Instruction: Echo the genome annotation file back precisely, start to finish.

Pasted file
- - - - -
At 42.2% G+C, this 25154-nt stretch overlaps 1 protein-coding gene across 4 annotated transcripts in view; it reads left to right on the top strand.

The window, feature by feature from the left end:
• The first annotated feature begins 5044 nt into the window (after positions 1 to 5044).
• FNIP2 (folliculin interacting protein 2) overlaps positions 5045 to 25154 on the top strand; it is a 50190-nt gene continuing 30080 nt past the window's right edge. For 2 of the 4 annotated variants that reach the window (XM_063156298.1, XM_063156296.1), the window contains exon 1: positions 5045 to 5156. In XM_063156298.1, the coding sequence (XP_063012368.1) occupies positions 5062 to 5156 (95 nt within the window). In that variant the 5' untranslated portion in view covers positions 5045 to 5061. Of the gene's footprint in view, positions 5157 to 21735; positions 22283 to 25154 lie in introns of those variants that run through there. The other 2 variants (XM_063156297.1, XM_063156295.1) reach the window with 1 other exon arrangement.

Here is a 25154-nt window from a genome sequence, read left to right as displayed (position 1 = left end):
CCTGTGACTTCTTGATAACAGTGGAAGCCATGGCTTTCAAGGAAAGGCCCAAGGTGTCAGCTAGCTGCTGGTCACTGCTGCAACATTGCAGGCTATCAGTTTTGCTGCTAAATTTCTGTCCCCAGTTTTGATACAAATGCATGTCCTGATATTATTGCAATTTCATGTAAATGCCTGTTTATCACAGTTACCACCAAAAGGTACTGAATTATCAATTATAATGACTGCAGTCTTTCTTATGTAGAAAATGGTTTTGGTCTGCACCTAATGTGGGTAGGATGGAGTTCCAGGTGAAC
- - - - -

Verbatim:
At 42.2% G+C, this 25154-nt stretch overlaps 1 protein-coding gene across 4 annotated transcripts in view; it reads left to right on the top strand.

The window, feature by feature from the left end:
• The first annotated feature begins 5044 nt into the window (after positions 1 to 5044).
• FNIP2 (folliculin interacting protein 2) overlaps positions 5045 to 25154 on the top strand; it is a 50190-nt gene continuing 30080 nt past the window's right edge. For 2 of the 4 annotated variants that reach the window (XM_063156298.1, XM_063156296.1), the window contains exon 1: positions 5045 to 5156. In XM_063156298.1, the coding sequence (XP_063012368.1) occupies positions 5062 to 5156 (95 nt within the window). In that variant the 5' untranslated portion in view covers positions 5045 to 5061. Of the gene's footprint in view, positions 5157 to 21735; positions 22283 to 25154 lie in introns of those variants that run through there. The other 2 variants (XM_063156297.1, XM_063156295.1) reach the window with 1 other exon arrangement.

Here is a 25154-nt window from a genome sequence, read left to right as displayed (position 1 = left end):
CCTGTGACTTCTTGATAACAGTGGAAGCCATGGCTTTCAAGGAAAGGCCCAAGGTGTCAGCTAGCTGCTGGTCACTGCTGCAACATTGCAGGCTATCAGTTTTGCTGCTAAATTTCTGTCCCCAGTTTTGATACAAATGCATGTCCTGATATTATTGCAATTTCATGTAAATGCCTGTTTATCACAGTTACCACCAAAAGGTACTGAATTATCAATTATAATGACTGCAGTCTTTCTTATGTAGAAAATGGTTTTGGTCTGCACCTAATGTGGGTAGGATGGAGTTCCAGGTGAAC